Magdalena Boulet, 2015 Western States 100 Champ, Finish-Line Interview

A finish-line interview (with transcript) with Magdalena Boulet after her win at the 2015 Western States 100.

By on June 28, 2015 | Comments

Magdalena Boulet won the 2015 Western States 100 in her 100-mile debut. In this finish-line interview with Andy Jones-Wilkins, Magda talks about how she ran for Dave Mackey, the mental challenge of being behind after going far off course, and how the final 20 miles were the hardest she’s ever run.

For more on Magdalena’s race, you can also watch iRunFar’s post-race video interview.

Bonus: Video of Magdalena’s finishing the race.

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Magdalena Boulet, 2015 Western States 100 Champ, Finish-Line Interview Transcript

Andy Jones-Wilkins: Magdalena, what a day out there! What a day out there! Tell us right now what’s on your mind. What’s going through your head?

Magdalena Boulet: I was running for Dave Mackey all day. It did help me through this race. He’s one of the toughest people I know. Before I started the race, I wanted to dedicate this to him and I was just thinking of him.

AJW: That’s great! Thank you. We’re all thinking of Dave Mackey, a multi-time finisher here at Western States and just an all-around great guy recovering from a very difficult injury. I have to start with… the internet pretty much blew up today with your hat. Tell us a little bit about that hat because we all want to know now.

Boulet: I stole the idea from Rob Krar and Max King, so I’ve been training in it for the past maybe month, and it just felt really good. I’ll keep racing in it.

AJW: I guess if you’re going to steal an idea from someone, Krar and King are not bad guys to do it from. It was an interesting race. In the first third from the start to Robinson Flat, there were a couple different women leaders. You seemed to bide your time a little back there; you never let them get too far ahead. You also seemed to be running your own race. Was that your plan in the high country to keep things under control? If it was, when did you decide to make your move?

Boulet: I definitely wanted to run conservatively for the first 30 to 40 miles. Unfortunately, once I got to Robinson Flat, I took a wrong turn after the aid station. I didn’t make a sharp right. I just kept going. I followed whoever the first lady was [Joelle Vaught]. So by the time I turned around and I realized—I think two women passed me. It took some courage and patience and determination to keep my head in it. When I got to the next aid station, I was 20 minutes behind. Then the next station I was 18 minutes, so I was slowly making up ground. It wasn’t until right before Foresthill that I caught up to Stephanie Howe.

AJW: Let’s talk about that. That section called Volcano Canyon between Michigan Bluff and Foresthill just so happens is the same place that Rob Krar made the move to break ahead. Did you plan that or did you just feel Stephanie get closer and you knew that it was time to get going on that singletrack on the way down to the ravine and up the climb to Bath Road? It seemed that by the time you got to Foresthill you had a minute lead?

Boulet: No, it was more of a mental struggle for me. I knew I was behind 20 minutes, and I really had to play some mind games to get back in it. I knew I was gaining on Stephanie, but it’s still 50 miles to go. I needed to be patient and see what was going on.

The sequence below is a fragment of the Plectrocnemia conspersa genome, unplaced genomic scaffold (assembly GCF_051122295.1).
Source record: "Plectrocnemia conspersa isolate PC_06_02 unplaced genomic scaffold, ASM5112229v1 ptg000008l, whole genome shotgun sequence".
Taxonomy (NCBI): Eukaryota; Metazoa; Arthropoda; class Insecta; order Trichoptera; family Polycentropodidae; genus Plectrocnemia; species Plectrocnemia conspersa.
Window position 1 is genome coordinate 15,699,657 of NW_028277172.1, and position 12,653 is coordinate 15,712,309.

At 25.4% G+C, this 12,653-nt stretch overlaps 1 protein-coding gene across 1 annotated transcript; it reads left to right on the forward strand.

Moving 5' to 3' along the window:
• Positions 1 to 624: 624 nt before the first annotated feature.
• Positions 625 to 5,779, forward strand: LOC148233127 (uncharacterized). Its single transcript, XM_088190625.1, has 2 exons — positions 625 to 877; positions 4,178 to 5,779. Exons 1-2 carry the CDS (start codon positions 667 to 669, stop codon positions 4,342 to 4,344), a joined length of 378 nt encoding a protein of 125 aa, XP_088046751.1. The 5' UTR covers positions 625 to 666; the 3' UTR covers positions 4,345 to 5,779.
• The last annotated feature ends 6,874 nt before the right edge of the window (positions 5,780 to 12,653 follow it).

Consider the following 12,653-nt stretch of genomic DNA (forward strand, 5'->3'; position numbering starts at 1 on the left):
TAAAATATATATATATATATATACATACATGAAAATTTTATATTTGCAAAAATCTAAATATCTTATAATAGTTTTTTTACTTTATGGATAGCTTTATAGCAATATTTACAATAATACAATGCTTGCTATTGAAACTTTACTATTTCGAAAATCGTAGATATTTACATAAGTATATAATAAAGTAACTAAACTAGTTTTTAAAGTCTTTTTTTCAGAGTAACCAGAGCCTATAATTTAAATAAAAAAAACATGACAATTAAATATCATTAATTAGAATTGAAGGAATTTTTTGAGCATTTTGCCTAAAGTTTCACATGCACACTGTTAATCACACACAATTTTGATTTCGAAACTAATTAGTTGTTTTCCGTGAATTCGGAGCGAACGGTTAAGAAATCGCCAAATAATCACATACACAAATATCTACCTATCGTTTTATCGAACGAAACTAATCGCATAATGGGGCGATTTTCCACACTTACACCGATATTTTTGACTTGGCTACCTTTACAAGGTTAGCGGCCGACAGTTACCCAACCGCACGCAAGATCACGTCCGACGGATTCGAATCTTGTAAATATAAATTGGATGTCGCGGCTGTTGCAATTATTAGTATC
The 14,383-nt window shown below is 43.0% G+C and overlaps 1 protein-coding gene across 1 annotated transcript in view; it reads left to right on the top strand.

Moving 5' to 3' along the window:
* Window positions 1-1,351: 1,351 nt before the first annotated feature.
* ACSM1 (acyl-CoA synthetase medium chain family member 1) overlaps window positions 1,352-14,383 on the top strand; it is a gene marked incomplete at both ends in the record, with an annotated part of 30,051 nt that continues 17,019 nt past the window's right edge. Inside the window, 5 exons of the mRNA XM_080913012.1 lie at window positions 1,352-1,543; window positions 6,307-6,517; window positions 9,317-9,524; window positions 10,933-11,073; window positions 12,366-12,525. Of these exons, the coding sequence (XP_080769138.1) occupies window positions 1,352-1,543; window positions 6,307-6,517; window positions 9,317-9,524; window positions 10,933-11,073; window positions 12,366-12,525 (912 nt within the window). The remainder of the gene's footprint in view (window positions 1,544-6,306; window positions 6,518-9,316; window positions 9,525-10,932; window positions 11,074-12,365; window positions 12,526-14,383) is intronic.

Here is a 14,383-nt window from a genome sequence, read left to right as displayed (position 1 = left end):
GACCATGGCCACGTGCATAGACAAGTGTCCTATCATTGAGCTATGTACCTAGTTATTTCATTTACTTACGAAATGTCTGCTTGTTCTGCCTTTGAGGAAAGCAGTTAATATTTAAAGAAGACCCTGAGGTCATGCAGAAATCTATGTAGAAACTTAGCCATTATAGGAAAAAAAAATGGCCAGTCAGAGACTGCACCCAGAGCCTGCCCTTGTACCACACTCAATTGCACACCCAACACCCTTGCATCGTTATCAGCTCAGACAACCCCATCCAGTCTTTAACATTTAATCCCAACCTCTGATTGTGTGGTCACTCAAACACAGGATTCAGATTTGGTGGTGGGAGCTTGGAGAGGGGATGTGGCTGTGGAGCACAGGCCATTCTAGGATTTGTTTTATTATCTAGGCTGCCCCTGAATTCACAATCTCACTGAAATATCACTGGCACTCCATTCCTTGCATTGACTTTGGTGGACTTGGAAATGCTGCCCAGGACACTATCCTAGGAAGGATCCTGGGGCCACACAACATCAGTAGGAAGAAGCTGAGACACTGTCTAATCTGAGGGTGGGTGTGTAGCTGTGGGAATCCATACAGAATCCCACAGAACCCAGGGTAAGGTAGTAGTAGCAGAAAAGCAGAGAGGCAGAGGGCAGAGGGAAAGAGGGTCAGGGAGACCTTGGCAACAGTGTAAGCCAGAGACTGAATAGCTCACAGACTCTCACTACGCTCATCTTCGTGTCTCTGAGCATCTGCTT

AJW: As Tropical John mentioned, this was your first 100. For the second time in a row, the women’s champion was running her first 100. I have to imagine those last 20 miles were tough and maybe you were running them on fumes a little bit. After you got through the river and crested at the top of Green Gate, how did you get through the last 20?

Boulet: It was definitely tough—the toughest 20 miles I’ve ever run. I had a really, really amazing crew. Everyone just kept me checked and relaxed. My pacer was pretty awesome—Jason Hill, thank you. Every aid station, everyone was so nice and encouraging. It’s really the people that get you through this because everything hurts. It really hurts. You just have to listen to people and surround yourself with good people.

AJW: That’s great. I can’t finish this interview without asking you this question. You’ve had incredible years running sub-ultra distances before the last couple of years. Then you’ve had an incredible ascent through the sport starting with 50k’s and 50 milers in 2013 and a great lead up to this race this winter and spring. We love our champions here at Western States. You’ll get the great honor tomorrow. Do you think you’ll be back?

Boulet: I hope so. I got inspired to do this race by watching this race. Right now, I’m in pain. I’m not going to answer this question now. I definitely love this race. I’m in love. I’m hoping to come back.

AJW: I think I can speak on behalf of everyone in the Western States family: we’d love to have you back. Once again, congratulations on your win! Magdalena Boulet!

Bryon Powell

Bryon Powell is the Founding Editor of iRunFar. He’s been writing about trail running, ultrarunning, and running gear for more than 15 years. Aside from iRunFar, he’s authored the books Relentless Forward Progress: A Guide to Running Ultramarathons and Where the Road Ends: A Guide to Trail Running, been a contributing editor at Trail Runner magazine, written for publications including Outside, Sierra, and Running Times, and coached ultrarunners of all abilities. Based in Silverton, Colorado, Bryon is an avid trail runner and ultrarunner who competes in events from the Hardrock 100 Mile just out his front door to races long and short around the world, that is, when he’s not fly fishing or tending to his garden.